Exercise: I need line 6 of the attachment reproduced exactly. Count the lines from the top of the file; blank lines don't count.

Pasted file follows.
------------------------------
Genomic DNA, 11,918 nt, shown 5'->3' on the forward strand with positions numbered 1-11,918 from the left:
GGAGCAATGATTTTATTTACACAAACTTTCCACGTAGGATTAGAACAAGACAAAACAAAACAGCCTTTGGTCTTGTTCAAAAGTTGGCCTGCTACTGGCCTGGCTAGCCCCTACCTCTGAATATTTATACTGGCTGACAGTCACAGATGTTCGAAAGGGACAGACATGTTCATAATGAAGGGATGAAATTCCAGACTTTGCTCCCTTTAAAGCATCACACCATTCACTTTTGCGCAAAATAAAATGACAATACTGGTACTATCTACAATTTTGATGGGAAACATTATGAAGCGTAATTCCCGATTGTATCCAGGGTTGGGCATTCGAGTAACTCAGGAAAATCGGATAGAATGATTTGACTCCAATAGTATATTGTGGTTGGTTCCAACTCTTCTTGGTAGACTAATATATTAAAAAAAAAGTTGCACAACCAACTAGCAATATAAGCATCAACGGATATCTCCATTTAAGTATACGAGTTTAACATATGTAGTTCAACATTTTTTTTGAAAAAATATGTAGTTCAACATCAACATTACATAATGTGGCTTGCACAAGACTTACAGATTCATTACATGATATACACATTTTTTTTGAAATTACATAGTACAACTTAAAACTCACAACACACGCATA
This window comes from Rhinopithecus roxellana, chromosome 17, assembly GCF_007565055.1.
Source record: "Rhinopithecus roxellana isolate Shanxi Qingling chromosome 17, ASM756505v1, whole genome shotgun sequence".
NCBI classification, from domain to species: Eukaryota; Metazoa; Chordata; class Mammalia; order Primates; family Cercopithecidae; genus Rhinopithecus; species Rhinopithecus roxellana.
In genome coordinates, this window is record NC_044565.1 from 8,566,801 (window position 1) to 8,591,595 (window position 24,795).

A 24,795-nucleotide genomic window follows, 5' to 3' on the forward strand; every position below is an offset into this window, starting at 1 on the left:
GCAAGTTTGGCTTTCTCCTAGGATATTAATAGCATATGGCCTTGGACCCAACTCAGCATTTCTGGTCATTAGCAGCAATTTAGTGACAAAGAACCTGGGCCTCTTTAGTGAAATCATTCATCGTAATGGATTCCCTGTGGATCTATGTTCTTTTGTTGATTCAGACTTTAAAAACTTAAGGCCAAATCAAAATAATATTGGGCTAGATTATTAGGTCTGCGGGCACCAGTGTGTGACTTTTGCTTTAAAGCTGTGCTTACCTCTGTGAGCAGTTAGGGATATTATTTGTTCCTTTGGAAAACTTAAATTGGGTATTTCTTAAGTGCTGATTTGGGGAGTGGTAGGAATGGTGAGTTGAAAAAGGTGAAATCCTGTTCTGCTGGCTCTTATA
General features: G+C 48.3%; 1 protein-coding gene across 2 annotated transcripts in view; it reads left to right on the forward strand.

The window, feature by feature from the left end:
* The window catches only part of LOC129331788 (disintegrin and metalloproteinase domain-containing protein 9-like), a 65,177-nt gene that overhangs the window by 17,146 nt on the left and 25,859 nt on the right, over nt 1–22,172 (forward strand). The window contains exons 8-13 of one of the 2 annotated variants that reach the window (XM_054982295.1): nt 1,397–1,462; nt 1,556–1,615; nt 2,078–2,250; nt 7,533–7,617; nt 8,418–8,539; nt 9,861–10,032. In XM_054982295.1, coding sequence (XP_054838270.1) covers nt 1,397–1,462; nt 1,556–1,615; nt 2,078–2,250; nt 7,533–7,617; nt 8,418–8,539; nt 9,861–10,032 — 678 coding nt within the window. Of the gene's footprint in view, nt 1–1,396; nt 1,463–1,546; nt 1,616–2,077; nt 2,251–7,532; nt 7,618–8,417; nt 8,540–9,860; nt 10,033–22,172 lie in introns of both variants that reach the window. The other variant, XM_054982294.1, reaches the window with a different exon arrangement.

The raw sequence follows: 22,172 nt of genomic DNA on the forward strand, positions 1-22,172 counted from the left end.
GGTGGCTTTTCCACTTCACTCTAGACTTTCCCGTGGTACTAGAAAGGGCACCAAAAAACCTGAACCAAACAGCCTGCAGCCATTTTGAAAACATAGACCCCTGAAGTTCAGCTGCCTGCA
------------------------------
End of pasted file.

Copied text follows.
In genome coordinates, this window is record NC_044565.1 from 8,566,801 (window position 1) to 8,591,595 (window position 24,795).